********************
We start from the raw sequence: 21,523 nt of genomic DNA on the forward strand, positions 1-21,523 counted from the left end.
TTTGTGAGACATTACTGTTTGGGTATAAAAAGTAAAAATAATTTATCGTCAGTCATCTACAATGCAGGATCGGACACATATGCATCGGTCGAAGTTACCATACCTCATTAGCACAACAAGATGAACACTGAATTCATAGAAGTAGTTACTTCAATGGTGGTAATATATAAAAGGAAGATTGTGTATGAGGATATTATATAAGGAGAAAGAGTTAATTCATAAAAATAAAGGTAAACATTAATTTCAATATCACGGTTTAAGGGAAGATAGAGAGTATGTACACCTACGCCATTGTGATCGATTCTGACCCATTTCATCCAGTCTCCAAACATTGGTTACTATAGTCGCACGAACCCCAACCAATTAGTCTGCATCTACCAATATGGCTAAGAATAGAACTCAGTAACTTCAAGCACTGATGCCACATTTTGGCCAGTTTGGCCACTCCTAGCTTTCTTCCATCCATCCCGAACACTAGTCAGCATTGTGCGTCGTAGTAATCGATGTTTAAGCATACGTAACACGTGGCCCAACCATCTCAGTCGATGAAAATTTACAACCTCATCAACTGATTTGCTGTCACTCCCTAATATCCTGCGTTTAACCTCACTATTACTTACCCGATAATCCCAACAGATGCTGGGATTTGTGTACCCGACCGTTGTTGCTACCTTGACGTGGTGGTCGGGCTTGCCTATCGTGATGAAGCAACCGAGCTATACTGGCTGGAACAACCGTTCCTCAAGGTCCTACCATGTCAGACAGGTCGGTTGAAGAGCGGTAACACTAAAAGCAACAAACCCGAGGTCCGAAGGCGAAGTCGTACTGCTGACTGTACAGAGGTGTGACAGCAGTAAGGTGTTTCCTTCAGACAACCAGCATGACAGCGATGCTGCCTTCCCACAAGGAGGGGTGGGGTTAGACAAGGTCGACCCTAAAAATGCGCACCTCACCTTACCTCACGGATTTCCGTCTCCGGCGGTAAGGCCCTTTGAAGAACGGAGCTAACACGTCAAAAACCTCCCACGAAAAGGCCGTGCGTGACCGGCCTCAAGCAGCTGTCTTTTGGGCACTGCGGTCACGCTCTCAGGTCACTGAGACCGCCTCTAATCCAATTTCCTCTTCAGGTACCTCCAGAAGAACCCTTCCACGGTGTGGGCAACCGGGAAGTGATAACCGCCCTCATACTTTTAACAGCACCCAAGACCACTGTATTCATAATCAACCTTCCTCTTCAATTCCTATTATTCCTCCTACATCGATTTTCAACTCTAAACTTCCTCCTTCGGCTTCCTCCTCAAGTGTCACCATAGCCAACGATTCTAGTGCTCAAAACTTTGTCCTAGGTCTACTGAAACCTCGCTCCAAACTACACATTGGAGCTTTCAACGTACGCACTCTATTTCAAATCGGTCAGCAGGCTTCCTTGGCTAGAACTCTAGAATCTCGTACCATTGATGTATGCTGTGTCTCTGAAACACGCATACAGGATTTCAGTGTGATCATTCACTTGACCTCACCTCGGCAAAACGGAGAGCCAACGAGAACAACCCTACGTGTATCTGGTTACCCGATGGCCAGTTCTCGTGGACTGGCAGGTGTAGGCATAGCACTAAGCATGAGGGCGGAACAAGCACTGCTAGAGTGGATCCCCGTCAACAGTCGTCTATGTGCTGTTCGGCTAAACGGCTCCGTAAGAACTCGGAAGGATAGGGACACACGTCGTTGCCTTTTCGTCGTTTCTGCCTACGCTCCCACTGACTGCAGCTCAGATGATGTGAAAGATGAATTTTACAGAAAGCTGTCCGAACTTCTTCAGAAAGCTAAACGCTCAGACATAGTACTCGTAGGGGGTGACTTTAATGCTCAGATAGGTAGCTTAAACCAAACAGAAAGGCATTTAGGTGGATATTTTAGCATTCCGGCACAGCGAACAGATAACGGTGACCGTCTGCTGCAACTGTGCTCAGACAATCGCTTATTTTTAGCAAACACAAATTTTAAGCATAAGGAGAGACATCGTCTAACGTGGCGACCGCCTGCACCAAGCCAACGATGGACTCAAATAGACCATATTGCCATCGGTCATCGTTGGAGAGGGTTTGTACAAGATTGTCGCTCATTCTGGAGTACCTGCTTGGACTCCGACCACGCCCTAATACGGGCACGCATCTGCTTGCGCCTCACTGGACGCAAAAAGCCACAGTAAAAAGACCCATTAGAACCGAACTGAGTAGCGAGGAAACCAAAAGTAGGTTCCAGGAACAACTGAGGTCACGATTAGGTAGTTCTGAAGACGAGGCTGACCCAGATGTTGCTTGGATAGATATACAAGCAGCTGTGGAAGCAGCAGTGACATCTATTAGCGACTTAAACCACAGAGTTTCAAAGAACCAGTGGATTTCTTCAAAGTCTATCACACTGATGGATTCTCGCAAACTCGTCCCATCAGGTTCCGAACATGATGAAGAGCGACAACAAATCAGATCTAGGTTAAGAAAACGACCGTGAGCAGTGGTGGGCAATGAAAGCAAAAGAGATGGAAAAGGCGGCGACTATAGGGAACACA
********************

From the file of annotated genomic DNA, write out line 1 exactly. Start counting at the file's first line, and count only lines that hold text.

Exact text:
We start from the raw sequence: 21,523 nt of genomic DNA on the forward strand, positions 1-21,523 counted from the left end.